Re: TC Electrostatics
Tesla List wrote:
> >From couturejh-at-worldnet.att-dot-net Mon Dec 2 22:25:43 1996
> Date: Mon, 2 Dec 1996 22:39:20 +0000
> From: "John H. Couture" <couturejh-at-worldnet.att-dot-net>
> To: tesla-at-pupman-dot-com
> Subject: Re: TC Electrostatics
> At 05:35 AM 12/2/96 +0000, you wrote:
> >>From rwall-at-ix-dot-netcom-dot-com Sun Dec 1 22:30:16 1996
> >Date: Sun, 1 Dec 1996 20:29:05 -0800
> >From: Richard Wayne Wall <rwall-at-ix-dot-netcom-dot-com>
> >To: tesla-at-pupman-dot-com
> >Subject: Re: TC Electrostatics
> Big snip -------------->
> >My experimental data strongly indicates positive charging for my
> >system. This does not invalidate R. Hull's findings of negative
> >charging on another system. There are endless variables in these
> >systems. These TCs emit an explosive scalar wave. They are also
> >scalar translators and these scalar waves are immediately reconverted
> >back to EM. At this point our knowledge is limited and no one knows
> >for sure how this is accomplished and what all the variables are.
> >Bert you are correct that for a positively charging system, electrons
> >are not likely to be the charge vector. The fan air stream is
> >perpendicular to the path from the TC terminal to target. The idea of
> >the fan is to remove any ions or charged particals. Ozone and ions
> >move more slowly, but electrons are accelerated much easier and
> >probably won't be affected by the air stream. However, since the
> >target is being charged more positively, electrons should be moving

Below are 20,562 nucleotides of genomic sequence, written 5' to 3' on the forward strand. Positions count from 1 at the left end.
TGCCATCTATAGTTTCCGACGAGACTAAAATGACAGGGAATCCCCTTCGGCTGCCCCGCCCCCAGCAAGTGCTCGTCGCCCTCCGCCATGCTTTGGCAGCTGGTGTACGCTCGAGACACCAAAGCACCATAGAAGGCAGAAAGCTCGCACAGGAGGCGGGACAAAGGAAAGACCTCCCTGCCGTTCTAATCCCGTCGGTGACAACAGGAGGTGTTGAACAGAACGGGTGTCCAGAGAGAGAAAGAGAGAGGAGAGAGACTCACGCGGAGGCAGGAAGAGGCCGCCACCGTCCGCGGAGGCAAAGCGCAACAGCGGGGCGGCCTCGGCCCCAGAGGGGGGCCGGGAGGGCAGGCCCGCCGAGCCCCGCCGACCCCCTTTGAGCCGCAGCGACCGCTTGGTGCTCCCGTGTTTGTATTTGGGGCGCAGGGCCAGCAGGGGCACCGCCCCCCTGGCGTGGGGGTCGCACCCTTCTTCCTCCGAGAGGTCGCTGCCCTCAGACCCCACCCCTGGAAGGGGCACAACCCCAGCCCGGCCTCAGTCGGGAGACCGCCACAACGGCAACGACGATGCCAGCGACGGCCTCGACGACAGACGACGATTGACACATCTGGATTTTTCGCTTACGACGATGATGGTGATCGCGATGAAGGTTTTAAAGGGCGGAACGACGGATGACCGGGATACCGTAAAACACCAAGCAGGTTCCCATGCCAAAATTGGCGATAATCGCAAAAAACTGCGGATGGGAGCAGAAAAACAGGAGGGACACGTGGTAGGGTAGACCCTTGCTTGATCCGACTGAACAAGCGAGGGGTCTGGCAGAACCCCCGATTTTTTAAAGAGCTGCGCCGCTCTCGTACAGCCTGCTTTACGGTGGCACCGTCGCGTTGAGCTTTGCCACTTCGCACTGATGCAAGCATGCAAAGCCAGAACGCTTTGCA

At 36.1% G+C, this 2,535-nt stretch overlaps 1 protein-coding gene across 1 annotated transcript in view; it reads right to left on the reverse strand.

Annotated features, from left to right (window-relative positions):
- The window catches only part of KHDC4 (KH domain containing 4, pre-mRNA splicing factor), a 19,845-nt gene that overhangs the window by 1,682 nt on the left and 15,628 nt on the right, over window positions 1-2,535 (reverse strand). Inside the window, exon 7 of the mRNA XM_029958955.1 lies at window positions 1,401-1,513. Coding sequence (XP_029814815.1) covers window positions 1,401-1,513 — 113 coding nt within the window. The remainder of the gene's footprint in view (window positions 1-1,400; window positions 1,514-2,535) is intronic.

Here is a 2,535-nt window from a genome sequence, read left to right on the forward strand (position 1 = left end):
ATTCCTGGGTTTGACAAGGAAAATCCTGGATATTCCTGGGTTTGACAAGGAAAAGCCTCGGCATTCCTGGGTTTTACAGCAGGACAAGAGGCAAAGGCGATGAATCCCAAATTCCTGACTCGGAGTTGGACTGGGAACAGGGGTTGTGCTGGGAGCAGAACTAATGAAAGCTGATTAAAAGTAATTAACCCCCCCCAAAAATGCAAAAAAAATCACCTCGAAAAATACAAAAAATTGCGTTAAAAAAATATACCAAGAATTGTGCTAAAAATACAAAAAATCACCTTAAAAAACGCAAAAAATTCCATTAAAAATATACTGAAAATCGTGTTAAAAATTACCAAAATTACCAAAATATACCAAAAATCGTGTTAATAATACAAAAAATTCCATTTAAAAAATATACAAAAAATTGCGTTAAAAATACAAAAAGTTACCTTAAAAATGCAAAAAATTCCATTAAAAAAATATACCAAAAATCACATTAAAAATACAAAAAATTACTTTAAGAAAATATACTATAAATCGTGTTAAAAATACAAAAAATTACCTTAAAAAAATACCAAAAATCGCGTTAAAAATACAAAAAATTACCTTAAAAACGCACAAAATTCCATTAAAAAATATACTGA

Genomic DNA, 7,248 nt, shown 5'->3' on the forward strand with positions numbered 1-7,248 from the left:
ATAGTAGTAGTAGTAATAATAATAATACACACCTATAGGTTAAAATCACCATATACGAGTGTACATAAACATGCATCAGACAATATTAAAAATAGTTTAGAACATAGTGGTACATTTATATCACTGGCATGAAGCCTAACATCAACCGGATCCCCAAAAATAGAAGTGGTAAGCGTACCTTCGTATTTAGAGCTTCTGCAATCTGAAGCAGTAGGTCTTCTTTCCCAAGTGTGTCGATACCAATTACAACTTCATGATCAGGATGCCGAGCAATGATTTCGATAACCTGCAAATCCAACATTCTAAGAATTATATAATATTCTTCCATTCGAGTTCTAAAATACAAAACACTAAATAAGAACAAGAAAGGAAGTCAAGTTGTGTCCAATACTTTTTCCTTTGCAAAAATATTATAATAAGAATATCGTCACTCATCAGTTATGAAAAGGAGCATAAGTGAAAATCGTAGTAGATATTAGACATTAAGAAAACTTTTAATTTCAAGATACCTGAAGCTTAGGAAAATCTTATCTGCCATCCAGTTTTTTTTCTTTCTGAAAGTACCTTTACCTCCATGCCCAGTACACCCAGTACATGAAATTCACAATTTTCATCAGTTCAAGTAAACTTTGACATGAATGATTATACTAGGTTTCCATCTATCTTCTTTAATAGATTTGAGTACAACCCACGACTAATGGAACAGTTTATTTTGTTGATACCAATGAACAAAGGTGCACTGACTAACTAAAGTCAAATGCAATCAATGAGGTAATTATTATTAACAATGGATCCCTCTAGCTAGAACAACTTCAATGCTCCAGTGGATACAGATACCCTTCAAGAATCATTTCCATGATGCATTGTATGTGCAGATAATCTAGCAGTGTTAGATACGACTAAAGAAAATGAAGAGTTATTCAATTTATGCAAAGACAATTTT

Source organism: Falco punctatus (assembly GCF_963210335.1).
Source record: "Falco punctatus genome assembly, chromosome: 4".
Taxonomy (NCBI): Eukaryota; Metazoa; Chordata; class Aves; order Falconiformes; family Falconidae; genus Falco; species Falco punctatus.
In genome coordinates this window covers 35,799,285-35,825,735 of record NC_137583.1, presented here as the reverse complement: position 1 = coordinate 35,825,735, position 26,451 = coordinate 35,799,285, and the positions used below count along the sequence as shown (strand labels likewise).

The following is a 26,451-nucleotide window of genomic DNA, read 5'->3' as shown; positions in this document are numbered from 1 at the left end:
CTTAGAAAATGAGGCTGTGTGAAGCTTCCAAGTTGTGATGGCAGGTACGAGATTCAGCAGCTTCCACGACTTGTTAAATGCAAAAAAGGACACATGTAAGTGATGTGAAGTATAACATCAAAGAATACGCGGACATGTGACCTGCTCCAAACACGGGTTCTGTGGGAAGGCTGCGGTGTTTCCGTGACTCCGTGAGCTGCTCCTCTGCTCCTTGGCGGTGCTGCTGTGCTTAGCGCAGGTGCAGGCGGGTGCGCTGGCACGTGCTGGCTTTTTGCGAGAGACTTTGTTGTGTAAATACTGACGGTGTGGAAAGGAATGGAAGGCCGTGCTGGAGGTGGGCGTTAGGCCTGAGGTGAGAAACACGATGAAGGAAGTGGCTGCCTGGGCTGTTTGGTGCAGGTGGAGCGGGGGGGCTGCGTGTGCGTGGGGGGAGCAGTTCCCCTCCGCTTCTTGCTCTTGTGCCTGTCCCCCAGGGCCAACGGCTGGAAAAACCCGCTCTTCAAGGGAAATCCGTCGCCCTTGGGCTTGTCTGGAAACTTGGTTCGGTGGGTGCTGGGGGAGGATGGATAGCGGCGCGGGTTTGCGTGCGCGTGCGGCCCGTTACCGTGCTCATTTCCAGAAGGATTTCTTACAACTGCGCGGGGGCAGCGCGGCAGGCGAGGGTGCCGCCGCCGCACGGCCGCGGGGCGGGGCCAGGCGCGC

> >from a flat 14" x 14" surface to a point surface (actually a 1 1/2"
> >brass ball). Not likely. If charging negatively, electrons would be a
> >more approriate vector.
> >R. Hull does your Keithly electrometer measure both positive and
> >negative charges. Coulombs may have either positive or negative
> My physics book says that one coulomb equals about 6 x 10^18 electrons,
> all negative charges. So how do you explain the positive charges? Tesla made
> several remarks in the CSNotes about the situation mentioned above.
> Jack Couture
By the strictest definition you are correct, but the defecit of electrons
in ionic form can account for positive charge (same number of ions
required). This is not a coulomb of positive charge by absolute
definition, but a coulomb of "effective" positive charge, nonetheless.
An interesitng note. Rydberg atoms are considered bi-polar in nature and
can align electrostatically like magnets creating a larger structured
positive and negative entity.
Positrons (as some have suggested) are not suitable for a positive
charge scenario in our world. They just don't exist here.
Richard Hull, TCBOR